When Aerosoft first came out with the Otter there were quite a few complaints about the flight model. One of the posters on Aerosoft's boards, John Loehr, started tweaking the thing and used me as the tester as I have a couple of years flying the real one. Aerosoft also made a change to the cg on the model. Since it's done with the normal FSX SDK, it's a pretty simple plane and as Ian said, there aren't any failures tied to abusing the engines. It is, though, really close to a real Twin Otter in the way it flies and also how the engines respond. I give Mathijs and Aerosoft a lot of credit for listening to our input and putting it in the updates to the plane and John did a super job improving the flight model.

Anyway, the 100 airplanes have a PT6A-20 engine and thus the lower torque redline, 42.5 psi. The 300 series planes have PT6A-27 engines with the 50 psi torque redline. Those are the limits you're looking at on takeoff and you'll hit them before full power lever travel. Temp is shown as "T5" which just shows the location of the temp probe. Temp is normally not an issue on the 300's, but it certainly can be on the 100 airplanes, particularly on a hot day. That is, you'll hit the 725 degree temp limit before the torque limit. I've never flown a 100 series Otter, but have flown lots of King Air's with that same dash 20 engine and they're pretty awful on a hot day with a short runway. :isadizzy:

I don't think Aerosoft's 300 will overtorque, but the 100 definitely will and over temp as well. Won't make any difference unless you're trying to fly them like the real one.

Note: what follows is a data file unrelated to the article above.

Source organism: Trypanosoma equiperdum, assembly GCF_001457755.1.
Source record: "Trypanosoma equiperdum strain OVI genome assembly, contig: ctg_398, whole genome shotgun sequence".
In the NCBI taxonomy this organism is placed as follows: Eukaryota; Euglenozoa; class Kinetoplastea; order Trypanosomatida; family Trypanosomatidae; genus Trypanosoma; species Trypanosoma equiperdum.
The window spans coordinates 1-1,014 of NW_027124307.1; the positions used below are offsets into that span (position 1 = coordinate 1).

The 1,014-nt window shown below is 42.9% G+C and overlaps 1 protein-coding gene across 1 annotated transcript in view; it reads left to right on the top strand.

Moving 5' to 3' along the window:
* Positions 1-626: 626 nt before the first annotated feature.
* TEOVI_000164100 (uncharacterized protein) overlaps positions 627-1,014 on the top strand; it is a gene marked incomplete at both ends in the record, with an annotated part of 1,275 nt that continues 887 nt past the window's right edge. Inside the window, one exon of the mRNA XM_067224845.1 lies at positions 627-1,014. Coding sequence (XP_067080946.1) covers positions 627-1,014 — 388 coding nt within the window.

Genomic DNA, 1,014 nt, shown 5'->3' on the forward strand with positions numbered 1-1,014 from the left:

The other thing to watch is torque rise as you reduce prop RPM. Normally you'd reduce to 96% for climb and 76% for cruise and you always pull the power back before pulling the props back to avoid that overtorque.

Hope that helps. It's a great airplane. :jump:

cheers,
steve :wavey:

TeaSea
September 28th, 2008, 06:57
Okay, so generically on a turboprop is power transferred via means of the throttle, or pitch? Or, is it a balance of both??

On piston, which is all I'm rated to fly, I typically throw throttle, pitch, and (here in the 150 feet ASL flatland's of Florida) mixture all forward, then reduce first throttle and then pitch to get back into the green (these are Lycoming 0320 and 0540 engines) once I have happy climb rate and 500 Feet or so AGL.

I guess my question is how would I work that for a Turbo?

bstolle
September 28th, 2008, 07:36
I can speek only for the Dash7 & 8 but theoretically you could fly with the props full forward all day long. It's just a question of noise.
On the Dash 8 we performed reduced RPM take offs and landings in normal operation.
Standard was to reduce the RPM e.g. from 1200 to 1100 for climb and 900 for cruise (and landing).
Can't remember the Garrett on the Metro exactly but compared to the PW engines you had the RPM for take off at 100% and cruise at 97%

pbearsailor
September 28th, 2008, 08:10
Yeah, same thing on a PT6. It's perfectly happy to run hard all the time. Your only enemy is temperature and since it's like a normally aspirated engine, power does go down as you climb and you'll likely temp out at some point in that climb.

Some PT6's have both ground and flight idle settings on the condition levers (like the mixture), but the Otter is just an on/off. Power levers are the same as throttle, just different in the name.

I agree that most of what you do with prop RPM reduction is for passenger noise. And, the Twin Otter is very noisy inside. :d

cheers,
steve :wavey:

doublecool
September 28th, 2008, 09:30
Steve thanks for your input:kilroy:, most helpful :ernae:

JT8D-9A
October 3rd, 2008, 14:25
I hear her crying.. heeelp, i need new props :kilroy: